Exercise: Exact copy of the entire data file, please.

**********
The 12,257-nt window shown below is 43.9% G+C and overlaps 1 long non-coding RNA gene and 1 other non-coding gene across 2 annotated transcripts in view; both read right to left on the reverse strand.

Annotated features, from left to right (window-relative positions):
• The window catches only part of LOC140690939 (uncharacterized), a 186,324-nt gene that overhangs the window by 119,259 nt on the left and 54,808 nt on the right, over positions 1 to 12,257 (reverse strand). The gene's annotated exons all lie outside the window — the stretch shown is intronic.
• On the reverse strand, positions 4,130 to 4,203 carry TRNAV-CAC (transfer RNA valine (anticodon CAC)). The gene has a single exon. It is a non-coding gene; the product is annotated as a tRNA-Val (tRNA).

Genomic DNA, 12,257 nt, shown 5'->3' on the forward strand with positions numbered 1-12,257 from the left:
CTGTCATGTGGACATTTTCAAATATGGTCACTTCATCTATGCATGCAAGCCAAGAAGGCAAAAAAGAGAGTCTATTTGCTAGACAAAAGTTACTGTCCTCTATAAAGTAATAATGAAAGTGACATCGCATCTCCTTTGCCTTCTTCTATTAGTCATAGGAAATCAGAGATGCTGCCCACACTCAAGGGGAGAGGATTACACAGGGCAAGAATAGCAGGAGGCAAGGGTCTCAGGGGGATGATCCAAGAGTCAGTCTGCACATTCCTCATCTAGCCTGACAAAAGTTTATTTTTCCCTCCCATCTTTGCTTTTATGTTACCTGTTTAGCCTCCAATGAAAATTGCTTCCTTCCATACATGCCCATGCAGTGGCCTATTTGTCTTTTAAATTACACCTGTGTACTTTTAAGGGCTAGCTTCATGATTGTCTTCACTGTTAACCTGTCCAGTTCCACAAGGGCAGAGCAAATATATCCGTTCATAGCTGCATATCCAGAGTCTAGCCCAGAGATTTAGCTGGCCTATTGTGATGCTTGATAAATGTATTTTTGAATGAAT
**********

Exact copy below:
The 12,257-nt window shown below is 43.9% G+C and overlaps 1 long non-coding RNA gene and 1 other non-coding gene across 2 annotated transcripts in view; both read right to left on the reverse strand.

Annotated features, from left to right (window-relative positions):
• The window catches only part of LOC140690939 (uncharacterized), a 186,324-nt gene that overhangs the window by 119,259 nt on the left and 54,808 nt on the right, over positions 1 to 12,257 (reverse strand). The gene's annotated exons all lie outside the window — the stretch shown is intronic.
• On the reverse strand, positions 4,130 to 4,203 carry TRNAV-CAC (transfer RNA valine (anticodon CAC)). The gene has a single exon. It is a non-coding gene; the product is annotated as a tRNA-Val (tRNA).

Genomic DNA, 12,257 nt, shown 5'->3' on the forward strand with positions numbered 1-12,257 from the left:
CTGTCATGTGGACATTTTCAAATATGGTCACTTCATCTATGCATGCAAGCCAAGAAGGCAAAAAAGAGAGTCTATTTGCTAGACAAAAGTTACTGTCCTCTATAAAGTAATAATGAAAGTGACATCGCATCTCCTTTGCCTTCTTCTATTAGTCATAGGAAATCAGAGATGCTGCCCACACTCAAGGGGAGAGGATTACACAGGGCAAGAATAGCAGGAGGCAAGGGTCTCAGGGGGATGATCCAAGAGTCAGTCTGCACATTCCTCATCTAGCCTGACAAAAGTTTATTTTTCCCTCCCATCTTTGCTTTTATGTTACCTGTTTAGCCTCCAATGAAAATTGCTTCCTTCCATACATGCCCATGCAGTGGCCTATTTGTCTTTTAAATTACACCTGTGTACTTTTAAGGGCTAGCTTCATGATTGTCTTCACTGTTAACCTGTCCAGTTCCACAAGGGCAGAGCAAATATATCCGTTCATAGCTGCATATCCAGAGTCTAGCCCAGAGATTTAGCTGGCCTATTGTGATGCTTGATAAATGTATTTTTGAATGAAT